The Country Of Marriage
by Wendell Berry

I dream of you walking at night along the streams
of the country of my birth, warm blooms and the nightsongs
of birds opening around you as you walk.
You are holding in your body the dark seed of my sleep.

This comes after silence. Was it something I said
that bound me to you, some mere promise
or, worse, the fear of loneliness and death?
A man lost in the woods in the dark, I stood
still and said nothing. And then there rose in me,
like the earth's empowering brew rising
in root and branch, the words of a dream of you
I did not know I had dreamed. I was a wanderer
who feels the solace of his native land
under his feet again and moving in his blood.
I went on, blind and faithful. Where I stepped
my track was there to steady me. It was no abyss
that lay before me, but only the level ground.

Sometimes our life reminds me
of a forest in which there is a graceful clearing
and in that opening a house,
an orchard and garden,
comfortable shades, and flowers
red and yellow in the sun, a pattern
made in the light for the light to return to.
The forest is mostly dark, its ways
to be made anew day after day, the dark
richer than the light and more blessed,
provided we stay brave
enough to keep on going in.

How many times have I come to you out of my head
with joy, if ever a man was,
for to approach you I have given up the light
and all directions. I come to you
lost, wholly trusting as a man who goes
into the forest unarmed. It is as though I descend
slowly earthward out of the air. I rest in peace
in you, when I arrive at last.

Our bond is no little economy based on the exchange
of my love and work for yours, so much for so much
of an expendable fund. We don't know what its limits are--
that puts us in the dark. We are more together
than we know, how else could we keep on discovering
we are more together than we thought?
You are the known way leading always to the unknown,
and you are the known place to which the unknown is always
leading me back. More blessed in you than I know,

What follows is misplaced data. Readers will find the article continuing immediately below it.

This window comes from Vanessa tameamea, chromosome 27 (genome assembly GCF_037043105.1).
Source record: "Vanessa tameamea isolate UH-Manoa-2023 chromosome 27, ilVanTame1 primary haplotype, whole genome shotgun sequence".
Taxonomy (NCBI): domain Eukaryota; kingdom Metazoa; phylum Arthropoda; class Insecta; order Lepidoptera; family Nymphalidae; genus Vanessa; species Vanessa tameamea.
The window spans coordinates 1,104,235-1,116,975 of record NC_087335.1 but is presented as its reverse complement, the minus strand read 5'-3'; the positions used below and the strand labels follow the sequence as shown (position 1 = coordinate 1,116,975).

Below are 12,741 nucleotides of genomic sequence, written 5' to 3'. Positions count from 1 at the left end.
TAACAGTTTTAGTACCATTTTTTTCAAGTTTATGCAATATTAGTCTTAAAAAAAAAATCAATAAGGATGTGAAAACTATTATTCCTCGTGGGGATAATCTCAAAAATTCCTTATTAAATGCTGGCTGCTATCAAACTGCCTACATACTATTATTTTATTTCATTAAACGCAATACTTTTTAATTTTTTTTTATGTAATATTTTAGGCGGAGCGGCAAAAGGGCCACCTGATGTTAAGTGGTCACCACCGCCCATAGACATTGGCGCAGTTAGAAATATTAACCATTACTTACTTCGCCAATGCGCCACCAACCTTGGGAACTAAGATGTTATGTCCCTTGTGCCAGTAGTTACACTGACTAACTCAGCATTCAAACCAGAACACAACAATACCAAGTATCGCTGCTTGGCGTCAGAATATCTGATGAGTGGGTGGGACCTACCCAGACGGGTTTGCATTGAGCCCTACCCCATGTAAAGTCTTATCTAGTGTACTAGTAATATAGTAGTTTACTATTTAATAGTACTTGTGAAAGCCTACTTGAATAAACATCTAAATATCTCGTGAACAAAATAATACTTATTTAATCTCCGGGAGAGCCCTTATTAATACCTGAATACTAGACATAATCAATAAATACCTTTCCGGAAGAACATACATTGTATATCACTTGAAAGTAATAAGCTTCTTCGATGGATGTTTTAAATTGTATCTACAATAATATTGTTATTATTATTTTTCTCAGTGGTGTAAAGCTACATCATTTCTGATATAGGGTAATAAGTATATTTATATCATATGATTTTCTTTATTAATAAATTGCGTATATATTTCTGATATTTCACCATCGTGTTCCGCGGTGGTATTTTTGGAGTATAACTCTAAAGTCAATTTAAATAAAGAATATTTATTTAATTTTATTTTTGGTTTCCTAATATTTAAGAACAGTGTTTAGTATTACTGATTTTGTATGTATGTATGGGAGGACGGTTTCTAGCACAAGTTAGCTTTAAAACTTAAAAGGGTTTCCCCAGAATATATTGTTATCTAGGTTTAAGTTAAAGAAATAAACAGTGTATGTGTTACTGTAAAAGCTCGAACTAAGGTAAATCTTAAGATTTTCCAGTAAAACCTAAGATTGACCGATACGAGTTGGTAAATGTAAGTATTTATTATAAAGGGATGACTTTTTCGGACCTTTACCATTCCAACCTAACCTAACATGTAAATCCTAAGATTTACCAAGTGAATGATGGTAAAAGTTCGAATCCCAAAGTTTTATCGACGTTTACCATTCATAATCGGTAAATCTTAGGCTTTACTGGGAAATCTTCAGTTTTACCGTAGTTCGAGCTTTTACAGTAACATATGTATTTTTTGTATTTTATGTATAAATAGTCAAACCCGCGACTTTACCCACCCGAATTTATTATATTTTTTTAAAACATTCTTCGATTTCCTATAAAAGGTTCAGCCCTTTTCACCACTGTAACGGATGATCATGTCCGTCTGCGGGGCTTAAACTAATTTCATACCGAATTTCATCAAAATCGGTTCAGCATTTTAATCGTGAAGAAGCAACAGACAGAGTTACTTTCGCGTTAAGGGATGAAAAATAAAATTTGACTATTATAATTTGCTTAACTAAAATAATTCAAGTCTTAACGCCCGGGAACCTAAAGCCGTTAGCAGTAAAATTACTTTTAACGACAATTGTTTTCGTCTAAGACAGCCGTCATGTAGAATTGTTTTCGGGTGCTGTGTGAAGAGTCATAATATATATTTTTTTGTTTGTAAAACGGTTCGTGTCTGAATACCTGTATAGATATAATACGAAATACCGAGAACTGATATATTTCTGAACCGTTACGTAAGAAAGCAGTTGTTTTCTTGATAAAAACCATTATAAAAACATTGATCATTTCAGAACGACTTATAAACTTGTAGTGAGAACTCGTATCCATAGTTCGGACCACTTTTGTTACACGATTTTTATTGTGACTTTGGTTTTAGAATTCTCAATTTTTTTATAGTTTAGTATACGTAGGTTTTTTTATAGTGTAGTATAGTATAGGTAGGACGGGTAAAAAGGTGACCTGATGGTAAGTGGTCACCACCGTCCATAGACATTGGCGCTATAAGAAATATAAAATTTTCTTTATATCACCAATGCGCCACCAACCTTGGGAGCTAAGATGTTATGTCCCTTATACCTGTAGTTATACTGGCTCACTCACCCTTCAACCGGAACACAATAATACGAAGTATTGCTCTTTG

I possess nothing worthy to give you, nothing
not belittled by my saying that I possess it.
Even an hour of love is a moral predicament, a blessing
a man may be hard up to be worthy of. He can only
accept it, as a plant accepts from all the bounty of the light
enough to live, and then accepts the dark,
passing unencumbered back to the earth, as I
have fallen tine and again from the great strength
of my desire, helpless, into your arms.

What I am learning to give you is my death
to set you free of me, and me from myself
into the dark and the new light. Like the water
of a deep stream, love is always too much. We
did not make it. Though we drink till we burst
we cannot have it all, or want it all.
In its abundance it survives our thirst.
In the evening we come down to the shore
to drink our fill, and sleep, while it
flows through the regions of the dark.
It does not hold us, except we keep returning
to its rich waters thirsty. We enter,
willing to die, into the commonwealth of its joy.

I give you what is unbounded, passing from dark to dark,
containing darkness: a night of rain, an early morning.
I give you the life I have let live for the love of you:
a clump of orange-blooming weeds beside the road,
the young orchard waiting in the snow, our own life
that we have planted in the ground, as I
have planted mine in you. I give you my love for all
beautiful and honest women that you gather to yourself
again and again, and satisfy--and this poem,
no more mine than any man's who has loved a woman.
We can quickly lose through carelessness what we gained through grace with much time and effort.
Love/Life Poems
The First Fruit Salad
Almanac of Last Things
Lighting Your Birthday Cake
What We Need/First Calf
Emily Rose
After an Absence
On the Way to Work
Misery Loves Company
Having Come This Far
First He Looked Confused
The Country of Marriage
Love Poem
In the Department Store
Poem for the Family
The Perfect Day
What She Was Wearing
These Love Poems
The Wildest Word
The Oldest Cowboy
The sun has burst the sky
Field Notes
Aunt Bobby
After Love
Lute Music
Cabbage Moths
Cutting the Cake
Advice to Men Seeking Love
Ex-boyfriends in Heaven
Anne Porter's Poetry
Nature Morte Au Plat Et Pommes
Failing and Flying
Let Hours
Early in the Morning
My Son
How to Like It
No Solicitations Allowed
In the Middle
My Methodist Grandmother Said
Some Talking in Bed
The Hammock
It Is Marvelous
In My Own Mind
Peacock Display
In Praise of Imperfect Love
Great Cathedrals
You Must Accept
September Twelfth, 2001
Slow Dancing on the Highway
Cinderella's Diary
They Sit Together on the Porch
After Making Love We Hear Footsteps
Second Chance
What We Want
Vocations Club
Boarding a Bus
I Married You
The Irrational Numbers of Longing
Down on My Knees
The Guest House
Mother, In Love at Sixty
Why I Have A Crush On You
The Marriage-Bed
Love After Love
On Faith
Briefly It Enters, Briefly Speaks
Nude Descending a Staircase
The judge was decent, but...
The Mutes
Mahogany China
Heaven, 1963
The Blue Robe
The Shirt
Losing Track
Sweet Darkness
The Fight
Passionate Shepherd to His Love
November Again Again
Love at First Sight
Sex Ed
Love Does That
The Portent
You Touch Me